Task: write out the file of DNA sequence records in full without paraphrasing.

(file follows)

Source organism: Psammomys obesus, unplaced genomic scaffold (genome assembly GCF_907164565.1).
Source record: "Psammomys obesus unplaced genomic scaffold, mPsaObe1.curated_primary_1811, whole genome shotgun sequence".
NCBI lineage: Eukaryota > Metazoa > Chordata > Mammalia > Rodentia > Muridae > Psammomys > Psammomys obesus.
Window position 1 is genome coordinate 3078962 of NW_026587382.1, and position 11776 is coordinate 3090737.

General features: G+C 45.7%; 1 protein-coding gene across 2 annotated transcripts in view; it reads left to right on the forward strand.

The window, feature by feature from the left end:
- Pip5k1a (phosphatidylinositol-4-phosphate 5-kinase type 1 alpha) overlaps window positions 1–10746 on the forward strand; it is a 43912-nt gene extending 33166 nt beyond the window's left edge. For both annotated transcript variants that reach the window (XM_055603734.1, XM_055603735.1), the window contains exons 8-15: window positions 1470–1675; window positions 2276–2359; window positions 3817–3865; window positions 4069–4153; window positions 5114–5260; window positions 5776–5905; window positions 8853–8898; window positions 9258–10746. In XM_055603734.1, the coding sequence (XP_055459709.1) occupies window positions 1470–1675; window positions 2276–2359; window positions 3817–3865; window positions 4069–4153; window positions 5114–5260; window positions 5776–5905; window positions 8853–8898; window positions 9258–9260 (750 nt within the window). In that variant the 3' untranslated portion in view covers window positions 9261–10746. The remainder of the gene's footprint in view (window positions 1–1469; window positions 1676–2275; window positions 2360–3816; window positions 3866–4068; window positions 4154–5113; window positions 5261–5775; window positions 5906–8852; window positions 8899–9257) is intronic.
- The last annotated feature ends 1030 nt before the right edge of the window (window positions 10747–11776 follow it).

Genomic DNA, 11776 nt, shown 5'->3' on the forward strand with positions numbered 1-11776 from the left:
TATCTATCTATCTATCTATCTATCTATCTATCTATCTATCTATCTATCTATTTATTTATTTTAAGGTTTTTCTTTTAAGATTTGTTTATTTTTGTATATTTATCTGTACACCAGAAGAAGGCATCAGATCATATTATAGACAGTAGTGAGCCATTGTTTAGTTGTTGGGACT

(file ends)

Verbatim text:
Source organism: Psammomys obesus, unplaced genomic scaffold (genome assembly GCF_907164565.1).
Source record: "Psammomys obesus unplaced genomic scaffold, mPsaObe1.curated_primary_1811, whole genome shotgun sequence".
NCBI lineage: Eukaryota > Metazoa > Chordata > Mammalia > Rodentia > Muridae > Psammomys > Psammomys obesus.
Window position 1 is genome coordinate 3078962 of NW_026587382.1, and position 11776 is coordinate 3090737.

General features: G+C 45.7%; 1 protein-coding gene across 2 annotated transcripts in view; it reads left to right on the forward strand.

The window, feature by feature from the left end:
- Pip5k1a (phosphatidylinositol-4-phosphate 5-kinase type 1 alpha) overlaps window positions 1–10746 on the forward strand; it is a 43912-nt gene extending 33166 nt beyond the window's left edge. For both annotated transcript variants that reach the window (XM_055603734.1, XM_055603735.1), the window contains exons 8-15: window positions 1470–1675; window positions 2276–2359; window positions 3817–3865; window positions 4069–4153; window positions 5114–5260; window positions 5776–5905; window positions 8853–8898; window positions 9258–10746. In XM_055603734.1, the coding sequence (XP_055459709.1) occupies window positions 1470–1675; window positions 2276–2359; window positions 3817–3865; window positions 4069–4153; window positions 5114–5260; window positions 5776–5905; window positions 8853–8898; window positions 9258–9260 (750 nt within the window). In that variant the 3' untranslated portion in view covers window positions 9261–10746. The remainder of the gene's footprint in view (window positions 1–1469; window positions 1676–2275; window positions 2360–3816; window positions 3866–4068; window positions 4154–5113; window positions 5261–5775; window positions 5906–8852; window positions 8899–9257) is intronic.
- The last annotated feature ends 1030 nt before the right edge of the window (window positions 10747–11776 follow it).

Genomic DNA, 11776 nt, shown 5'->3' on the forward strand with positions numbered 1-11776 from the left:
TATCTATCTATCTATCTATCTATCTATCTATCTATCTATCTATCTATCTATTTATTTATTTTAAGGTTTTTCTTTTAAGATTTGTTTATTTTTGTATATTTATCTGTACACCAGAAGAAGGCATCAGATCATATTATAGACAGTAGTGAGCCATTGTTTAGTTGTTGGGACT